“Proof of our success is that we’re supplying Brazilian products to China.”

In China, for example, where GM and Volkswagen – both of whom are Sabó clients – are the country’s largest auto assemblers, sales in 2013 are expected to double from US$25 million to US$50 million. In Brazil, where Sabó’s clients include GM, Volkswagen, and Fiat, Oricchio expects the company’s growth to be proportional to that of the domestic auto market, where annual sales are predicted to hover around 3.5 million units.

“Today, our positioning is very global; we’re present in 70 countries on five continents. In Europe alone, we possess 40 percent of the market” says Oricchio, adding that the group is currently in the midst of studies on how best to tackle its next target: India.

Staying Competitive
While being located in close proximity to its clients is a major selling advantage, Sabó is equally aware that, aside from service, it needs to offer products that are highly competitive. “Sabó’s mission is to develop solutions that use technology to add value for our clients,” says Oricchio. “For instance, we are constantly searching for new materials with which we can make components that combine high performance with reduced costs. Proof of our success is that we’re supplying Brazilian products to China.”

Currently, the biggest challenge facing the auto market – both in Brazil and around the world – is the development of new components that reduce friction, which in turn, allows motors to function more efficiently while diminishing the consumption of fuel. Despite being a major worldwide trend, friction reduction is a necessity in Brazil where the federal government has created a program known as Inovar-Auto, whereby all automobiles must reduce their use of fuel by 15percent by the year 2017.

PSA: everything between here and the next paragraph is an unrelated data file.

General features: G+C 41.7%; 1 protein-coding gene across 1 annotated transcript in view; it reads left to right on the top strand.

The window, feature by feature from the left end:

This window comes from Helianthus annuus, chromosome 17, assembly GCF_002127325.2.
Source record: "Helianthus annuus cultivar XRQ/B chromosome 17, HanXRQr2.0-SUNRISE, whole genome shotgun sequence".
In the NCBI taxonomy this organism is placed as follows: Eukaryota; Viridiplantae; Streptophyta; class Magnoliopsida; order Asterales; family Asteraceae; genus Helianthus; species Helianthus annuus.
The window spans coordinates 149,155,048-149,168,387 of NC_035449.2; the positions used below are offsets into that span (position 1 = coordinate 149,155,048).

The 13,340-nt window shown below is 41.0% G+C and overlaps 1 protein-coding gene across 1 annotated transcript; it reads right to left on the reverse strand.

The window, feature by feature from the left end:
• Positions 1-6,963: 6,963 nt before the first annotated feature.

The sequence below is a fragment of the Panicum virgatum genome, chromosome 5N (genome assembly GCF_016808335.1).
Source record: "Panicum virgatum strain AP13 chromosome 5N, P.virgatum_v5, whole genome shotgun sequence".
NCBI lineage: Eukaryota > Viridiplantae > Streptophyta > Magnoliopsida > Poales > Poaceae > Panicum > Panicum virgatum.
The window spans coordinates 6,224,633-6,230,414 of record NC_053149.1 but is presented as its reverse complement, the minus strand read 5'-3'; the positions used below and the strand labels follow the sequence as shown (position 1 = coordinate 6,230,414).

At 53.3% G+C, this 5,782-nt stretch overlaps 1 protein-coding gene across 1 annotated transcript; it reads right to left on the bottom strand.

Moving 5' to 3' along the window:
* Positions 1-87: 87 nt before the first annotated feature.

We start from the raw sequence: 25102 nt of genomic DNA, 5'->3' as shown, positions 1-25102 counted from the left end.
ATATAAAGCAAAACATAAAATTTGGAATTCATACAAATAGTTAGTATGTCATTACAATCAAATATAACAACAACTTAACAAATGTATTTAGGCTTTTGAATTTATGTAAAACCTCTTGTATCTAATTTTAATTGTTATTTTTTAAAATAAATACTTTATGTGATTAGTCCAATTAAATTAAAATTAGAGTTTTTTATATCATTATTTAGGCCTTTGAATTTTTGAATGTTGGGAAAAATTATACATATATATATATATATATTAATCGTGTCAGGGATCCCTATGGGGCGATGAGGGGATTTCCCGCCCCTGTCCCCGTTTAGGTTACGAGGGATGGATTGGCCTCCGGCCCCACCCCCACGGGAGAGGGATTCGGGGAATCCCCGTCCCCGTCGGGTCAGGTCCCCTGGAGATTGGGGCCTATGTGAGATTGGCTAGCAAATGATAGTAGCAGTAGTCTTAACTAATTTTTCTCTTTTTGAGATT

Although this target can be met by innovations applied to various automotive components, Sabó’s goal is to create seals that reduce friction more than those produced by any of its competitors. Among other solutions, such determination has resulted in the launch of F-Red, a special seal patented by Sabó that reduces friction of the crankshaft seal. However, the group is hard at work on other fronts as well; its efforts range from the creation of nanotechnology-
based applications to plasma technology surface treatments.

“Once production becomes large-scale, (hydrogen) will become a viable solution.”

Another area in which Sabó is carrying out research pertains to the development of bipolar plates for hydrogen fuel cell automobiles. “We’ve started making these plates, each of which possesses two seals that prevent the hydrogen from escaping,” describes Oricchio. “Already, there are buses, including in Brazil, that operate using hydrogen cells. Because auto and diesel motors are still evolving and becoming more energy efficient, it will take a while before hydrogen becomes a mainstream solution. Right now, the costs are very high, but once production becomes large-scale it will become a viable solution – not to mention an essential one due to the environmental ramifications.”

Indeed, Oricchio predicts that in 20 or 30 years all vehicles will be hydrogen-fueled. In the meantime, however, Sabó is content to rely on its carefully-honed combination of cutting-edge technology and high-quality service to ensure that all of its products are signed, sealed, and delivered to their customers’ utmost satisfaction.